Prescription Drugs Addiction: Signs, Symptoms, & When To Get Help

The abuse of prescription drugs is an issue that continues to grow in severity within society.

Understanding Prescription Drug Addiction

Learn about prescription drug addiction

While prescription medications can be helpful in reducing ailments for countless individuals, there are some people that find themselves trapped within a dangerous pattern of abuse due to the mind-altering and mood-altering effects that they cause. Some of the most commonly abused prescription drugs include:

  • Pain medications (e.g., Vicodin, morphine, OxyContin, etc.)
  • Sedatives (e.g., Ambien)
  • Antianxiety medications (e.g., Klonopin, Valium, Xanax, etc.)
  • Stimulants (e.g., Ritalin, Adderall, etc.)

When these medications are consumed in larger doses than prescribed, or when they are taken more often than recommended by a qualified healthcare provider, they can trigger the onset of pleasurable feelings that individuals come to desire. The specific effects that that occur will depend on the specific medication that is being used. For instance, stimulants can increase one’s focus and energy, while also helping individuals lose weight. Antianxiety medications, pain medications, and sedatives can trigger the onset of euphoria, contentment, relaxation, and a sense of detachment from one’s surroundings. The attraction to these effects can be appealing to many, causing the continual cycle of prescription drug abuse to keep going. Thankfully, by participating in appropriate treatment interventions, prescription drug addiction can be defeated.


Prescription drug addiction statistics

Continual research has shown that the number of individuals who abuse prescription medications keeps rising. Specific studies prove that nearly 52 million people within the country have abused one form of prescription medication or another for non-medical reasons. Additional research has shown that prescription drug overdoses are responsible for more deaths than gunshot wounds, automobile accidents, and suicides.

Causes and Risk Factors

Causes and risk factors for prescription drug addiction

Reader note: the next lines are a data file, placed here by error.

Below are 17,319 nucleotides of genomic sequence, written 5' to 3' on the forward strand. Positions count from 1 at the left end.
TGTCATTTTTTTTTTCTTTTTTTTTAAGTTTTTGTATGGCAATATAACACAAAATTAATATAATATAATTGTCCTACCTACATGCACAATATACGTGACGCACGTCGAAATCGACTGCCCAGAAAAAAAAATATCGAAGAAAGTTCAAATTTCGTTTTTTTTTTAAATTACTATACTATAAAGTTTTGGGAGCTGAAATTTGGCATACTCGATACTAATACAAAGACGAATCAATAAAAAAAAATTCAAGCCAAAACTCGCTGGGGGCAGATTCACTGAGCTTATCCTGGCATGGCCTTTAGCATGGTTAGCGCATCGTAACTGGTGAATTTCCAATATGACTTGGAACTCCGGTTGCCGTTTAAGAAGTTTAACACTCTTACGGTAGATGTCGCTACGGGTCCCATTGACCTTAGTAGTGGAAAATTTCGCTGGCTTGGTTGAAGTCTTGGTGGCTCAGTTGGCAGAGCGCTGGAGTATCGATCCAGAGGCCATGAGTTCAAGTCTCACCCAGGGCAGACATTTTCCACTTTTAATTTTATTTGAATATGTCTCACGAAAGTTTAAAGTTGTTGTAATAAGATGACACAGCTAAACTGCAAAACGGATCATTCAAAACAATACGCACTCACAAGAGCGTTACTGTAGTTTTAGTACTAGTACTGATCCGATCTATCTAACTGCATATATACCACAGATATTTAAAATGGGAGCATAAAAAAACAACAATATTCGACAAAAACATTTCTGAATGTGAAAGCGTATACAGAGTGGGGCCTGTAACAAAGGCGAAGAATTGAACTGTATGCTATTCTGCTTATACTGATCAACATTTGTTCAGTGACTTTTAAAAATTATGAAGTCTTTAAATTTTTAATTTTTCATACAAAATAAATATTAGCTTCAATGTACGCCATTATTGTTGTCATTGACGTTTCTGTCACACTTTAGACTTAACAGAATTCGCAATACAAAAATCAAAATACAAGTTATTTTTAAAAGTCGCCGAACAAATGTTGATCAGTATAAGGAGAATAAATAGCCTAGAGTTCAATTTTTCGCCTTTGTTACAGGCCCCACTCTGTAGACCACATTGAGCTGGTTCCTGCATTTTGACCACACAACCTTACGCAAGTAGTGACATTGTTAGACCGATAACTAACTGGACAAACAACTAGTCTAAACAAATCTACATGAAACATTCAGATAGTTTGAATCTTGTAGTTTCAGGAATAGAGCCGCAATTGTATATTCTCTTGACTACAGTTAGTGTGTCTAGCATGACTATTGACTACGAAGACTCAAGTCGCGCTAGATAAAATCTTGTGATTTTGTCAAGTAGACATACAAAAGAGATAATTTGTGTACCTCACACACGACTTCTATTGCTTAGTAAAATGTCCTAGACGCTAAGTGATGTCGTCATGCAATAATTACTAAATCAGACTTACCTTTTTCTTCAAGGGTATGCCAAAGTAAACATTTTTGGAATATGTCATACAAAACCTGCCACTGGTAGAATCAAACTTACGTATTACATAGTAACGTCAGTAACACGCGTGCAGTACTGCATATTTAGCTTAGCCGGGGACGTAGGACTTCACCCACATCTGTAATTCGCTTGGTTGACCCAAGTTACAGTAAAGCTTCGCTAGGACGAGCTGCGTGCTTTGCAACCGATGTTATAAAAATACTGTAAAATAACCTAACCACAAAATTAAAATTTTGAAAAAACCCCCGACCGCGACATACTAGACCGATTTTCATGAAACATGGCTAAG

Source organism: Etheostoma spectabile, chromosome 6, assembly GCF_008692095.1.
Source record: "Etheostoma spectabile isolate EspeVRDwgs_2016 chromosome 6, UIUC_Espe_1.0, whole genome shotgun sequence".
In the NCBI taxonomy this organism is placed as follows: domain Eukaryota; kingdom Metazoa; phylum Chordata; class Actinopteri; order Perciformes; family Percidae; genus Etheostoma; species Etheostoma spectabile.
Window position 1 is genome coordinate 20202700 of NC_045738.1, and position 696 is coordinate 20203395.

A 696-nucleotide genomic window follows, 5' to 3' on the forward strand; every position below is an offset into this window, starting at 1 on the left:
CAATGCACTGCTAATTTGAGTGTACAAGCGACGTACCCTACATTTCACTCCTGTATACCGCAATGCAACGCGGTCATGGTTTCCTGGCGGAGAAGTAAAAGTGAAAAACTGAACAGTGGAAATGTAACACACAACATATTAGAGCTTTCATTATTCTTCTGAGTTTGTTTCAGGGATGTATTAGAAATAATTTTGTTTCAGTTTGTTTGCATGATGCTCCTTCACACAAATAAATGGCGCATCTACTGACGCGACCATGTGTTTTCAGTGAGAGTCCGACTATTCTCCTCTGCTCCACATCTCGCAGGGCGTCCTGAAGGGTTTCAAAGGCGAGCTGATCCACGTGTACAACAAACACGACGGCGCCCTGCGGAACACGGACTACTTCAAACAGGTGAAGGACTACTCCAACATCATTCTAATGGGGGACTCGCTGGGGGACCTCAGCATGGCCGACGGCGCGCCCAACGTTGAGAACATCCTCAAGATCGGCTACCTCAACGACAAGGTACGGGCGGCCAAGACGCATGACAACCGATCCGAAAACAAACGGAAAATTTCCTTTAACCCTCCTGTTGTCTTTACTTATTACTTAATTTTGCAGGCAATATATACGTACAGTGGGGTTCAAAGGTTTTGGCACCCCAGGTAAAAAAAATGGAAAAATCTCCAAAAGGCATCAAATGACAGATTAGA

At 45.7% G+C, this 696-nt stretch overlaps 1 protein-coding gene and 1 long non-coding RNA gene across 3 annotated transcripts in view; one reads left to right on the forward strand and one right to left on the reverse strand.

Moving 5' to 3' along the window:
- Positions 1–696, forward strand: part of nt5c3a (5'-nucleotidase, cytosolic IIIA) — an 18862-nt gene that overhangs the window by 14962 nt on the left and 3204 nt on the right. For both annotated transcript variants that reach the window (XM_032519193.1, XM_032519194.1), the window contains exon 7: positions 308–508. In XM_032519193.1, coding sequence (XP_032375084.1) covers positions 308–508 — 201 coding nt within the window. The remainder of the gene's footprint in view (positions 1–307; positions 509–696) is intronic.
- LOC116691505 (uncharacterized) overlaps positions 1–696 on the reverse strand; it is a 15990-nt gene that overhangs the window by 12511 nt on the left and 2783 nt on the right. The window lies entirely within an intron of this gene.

The causes and risk factors included in the development of a prescription drug abuse problem includes various components, which can be explained in the following:

Genetic: Research has offered evidence that there is a strong genetic tie to the onset of addiction, including the development of an addiction to prescription drugs. Individuals with family members who grapple with abusing prescription medications are at an increased risk for taking part in similar behaviors than those who do not possess similar genetic backgrounds.

Environmental: The environment in which an individual is surrounded can impact his or her susceptibility to starting to abuse prescription drugs. For example, those who are surrounded by substance abuse are more likely to experiment with abusing substances themselves, including prescription drugs, than are those who do not have this exposure. In addition, those who are able to get their hands on prescription drugs easily are more likely to start abusing them as well. Those who suffer from conditions that require them to consume prescription drugs are more likely to partake in patterns of abuse as they have the availability to the drug.

Risk Factors:

  • Exposure to substance abuse at an early age
  • Ongoing exposure to stressful situations or other types of conflict
  • Personal history of mental illness
  • Suffering from pain conditions for which prescription medications are taken
  • Ease of access with which one can obtain prescription drugs
  • Family history of substance abuse and addiction
  • Personal history of other substance abuse
  • Family history of mental illness

Signs and Symptoms

Signs and symptoms of prescription drug addiction

When individuals are abusing prescription drugs, the signs and symptoms that they might show will vary depending on the medication they are abusing. However, some common examples of behavioral, physical, cognitive, and psychosocial symptoms that might develop that could indicate that an individual is battling a prescription drug abuse problem can include: